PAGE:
This work was supported by the National Research Foundation (NRF) South Africa (Grant Numbers 105267 and 116F229) and the Wellcome Trust through an award to the Trypanogen Consortium which is a member of the H3Africa initiative (Grant number 099310/Z/12/Z). The content of this publication is solely the responsibility of the authors and does not necessarily represent the official views of the funder. The bioassays were supported by funding from the S.A. Medical Research Council. The Molecular Dynamics simulations and MM-PBSA calculations were carried out on the Centre for High Performance Computing (CHPC), Cape Town, South Africa.

Acknowledgments

M.P.K. thanks the TrypanoGEN Consortium for its support, and Enock Matovu and Kevin Lobb for their mentorship.

Conflicts of Interest

The authors declare no conflict of interest.

References

  1. Achcar, F.; Kerkhoven, E.J.; Barrett, M.P. Trypanosoma brucei: Meet the system. Curr. Opin. Microbiol. 2013, 3, 78. [Google Scholar] [CrossRef]
  2. Franco, J.R.; Simarro, P.P.; Diarra, A.; Jannin, J.G. Epidemiology of human African trypanosomiasis. Clin. Epidemiol. 2014, 6, 257–275. [Google Scholar] [PubMed]
  3. Funk, S.; Nishiura, H.; Heesterbeek, H.; Edmunds, W.J.; Checchi, F. Identifying Transmission Cycles at the Human-Animal Interface: The Role of Animal Reservoirs in Maintaining Gambiense Human African Trypanosomiasis. PLoS Comput. Biol. 2013, 9, 10002855. [Google Scholar] [CrossRef] [PubMed]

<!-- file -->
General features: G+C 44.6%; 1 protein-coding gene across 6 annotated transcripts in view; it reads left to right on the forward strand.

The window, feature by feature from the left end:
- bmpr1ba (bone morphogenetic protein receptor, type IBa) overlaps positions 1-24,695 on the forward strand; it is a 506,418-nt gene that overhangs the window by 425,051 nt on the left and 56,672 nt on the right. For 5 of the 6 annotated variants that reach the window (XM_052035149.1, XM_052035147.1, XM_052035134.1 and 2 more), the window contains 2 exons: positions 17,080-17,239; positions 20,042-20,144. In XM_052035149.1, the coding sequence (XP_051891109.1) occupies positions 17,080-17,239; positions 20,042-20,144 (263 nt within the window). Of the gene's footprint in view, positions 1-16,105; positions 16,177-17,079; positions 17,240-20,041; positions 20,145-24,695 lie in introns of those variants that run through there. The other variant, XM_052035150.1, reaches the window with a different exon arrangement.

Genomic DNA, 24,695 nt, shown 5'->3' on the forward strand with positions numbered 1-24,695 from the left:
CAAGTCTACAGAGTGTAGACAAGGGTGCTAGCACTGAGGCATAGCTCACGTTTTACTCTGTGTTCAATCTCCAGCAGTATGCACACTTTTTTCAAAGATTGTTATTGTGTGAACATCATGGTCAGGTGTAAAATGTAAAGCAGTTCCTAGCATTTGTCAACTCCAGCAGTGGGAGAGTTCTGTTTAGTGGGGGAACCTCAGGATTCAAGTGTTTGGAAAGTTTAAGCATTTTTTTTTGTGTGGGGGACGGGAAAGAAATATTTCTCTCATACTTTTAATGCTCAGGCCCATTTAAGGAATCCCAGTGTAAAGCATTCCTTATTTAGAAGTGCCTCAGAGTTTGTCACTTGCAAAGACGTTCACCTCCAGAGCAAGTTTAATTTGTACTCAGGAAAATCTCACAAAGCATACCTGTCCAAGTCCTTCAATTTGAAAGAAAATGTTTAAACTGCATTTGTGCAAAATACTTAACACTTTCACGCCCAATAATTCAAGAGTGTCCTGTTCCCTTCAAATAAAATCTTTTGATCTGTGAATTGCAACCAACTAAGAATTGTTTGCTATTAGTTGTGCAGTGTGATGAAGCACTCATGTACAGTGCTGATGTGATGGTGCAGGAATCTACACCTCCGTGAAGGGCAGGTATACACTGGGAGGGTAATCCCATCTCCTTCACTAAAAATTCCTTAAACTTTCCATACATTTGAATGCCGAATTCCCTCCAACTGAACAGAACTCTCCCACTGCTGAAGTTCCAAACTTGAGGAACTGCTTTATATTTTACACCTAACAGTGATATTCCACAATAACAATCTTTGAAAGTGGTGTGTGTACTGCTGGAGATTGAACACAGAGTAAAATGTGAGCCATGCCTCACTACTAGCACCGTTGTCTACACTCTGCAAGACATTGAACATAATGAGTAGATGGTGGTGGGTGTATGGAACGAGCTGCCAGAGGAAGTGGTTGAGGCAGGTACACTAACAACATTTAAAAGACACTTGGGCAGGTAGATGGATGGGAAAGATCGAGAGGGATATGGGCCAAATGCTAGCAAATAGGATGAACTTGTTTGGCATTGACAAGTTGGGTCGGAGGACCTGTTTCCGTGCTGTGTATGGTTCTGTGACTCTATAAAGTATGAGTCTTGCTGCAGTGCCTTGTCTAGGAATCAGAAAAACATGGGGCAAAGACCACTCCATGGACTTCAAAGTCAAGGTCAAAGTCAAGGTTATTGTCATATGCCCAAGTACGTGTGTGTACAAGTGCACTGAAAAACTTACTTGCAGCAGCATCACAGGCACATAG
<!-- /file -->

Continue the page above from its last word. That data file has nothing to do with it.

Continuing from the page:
4. Simarro, P.P.; Diarra, A.; Ruiz Postigo, J.A.; Franco, J.R.; Jannin, J.G. The Human African trypanosomiasis control and surveillance programme of the World Health Organization 2000–2009: The way forward. PLoS Negl. Trop. Dis. 2011, 5, e1007. [Google Scholar] [CrossRef] [PubMed]
  5. Simarro, P.P.; Cecchi, G.; Paone, M.; Franco, J.R.; Diarra, A.; Ruiz, J.A.; Fèvre, E.M.; Courtin, F.; Mattioli, R.C.; Jannin, J.G. The Atlas of human African trypanosomiasis: A contribution to global mapping of neglected tropical diseases. Int. J. Health Geogr. 2010, 9, 57. [Google Scholar] [CrossRef] [PubMed]
  6. Barrett, M.P.; Gilbert, I.H. Targeting of Toxic Compounds to the Trypanosome’s Interior. Adv. Parasitol. 2006, 63, 125–183. [Google Scholar] [PubMed]
  7. Fox, J.T.; Stover, P.J. Folate-mediated one-carbon metabolism. Vitam. Horm. 2008, 79, 1–44. [Google Scholar] [CrossRef] [PubMed]
  8. Bello, A.R.; Nare, B.; Freedman, D.; Hardy, L.; Beverley, S.M. PTR1: A reductase mediating salvage of oxidized pteridines and methotrexate resistance in the protozoan parasite Leishmania major. Proc. Natl. Acad. Sci. USA 1994, 91, 11442–11446. [Google Scholar] [CrossRef] [PubMed]
  9. Berriman, M.; Ghedin, E.; Hertz-Fowler, C.; Blandin, G.; Renauld, H.; Bartholomeu, D.C.; Lennard, N.J.; Caler, E.; Hamlin, N.E.; Haas, B.; et al. The genome of the African trypanosome Trypanosoma brucei. Science 2005, 309, 416–422. [Google Scholar] [CrossRef]
  10. Gangjee, A.; Jain, H.D.; Kurup, S. Recent advances in classical and non-classical antifolates as antitumor and antiopportunistic infection agents: Part II. Anticancer Agents Med. Chem. 2008, 8, 205–231. [Google Scholar] [CrossRef]
  11. Zuccotto, F.; Martin, A.C.R.; Laskowski, R.A.; Thornton, J.M.; Gilbert, I.H. Dihydrofolate reductase: A potential drug target in trypanosomes and leishmania. J. Comput. Aided Mol. Des. 1998, 12, 241–257. [Google Scholar] [CrossRef] [PubMed]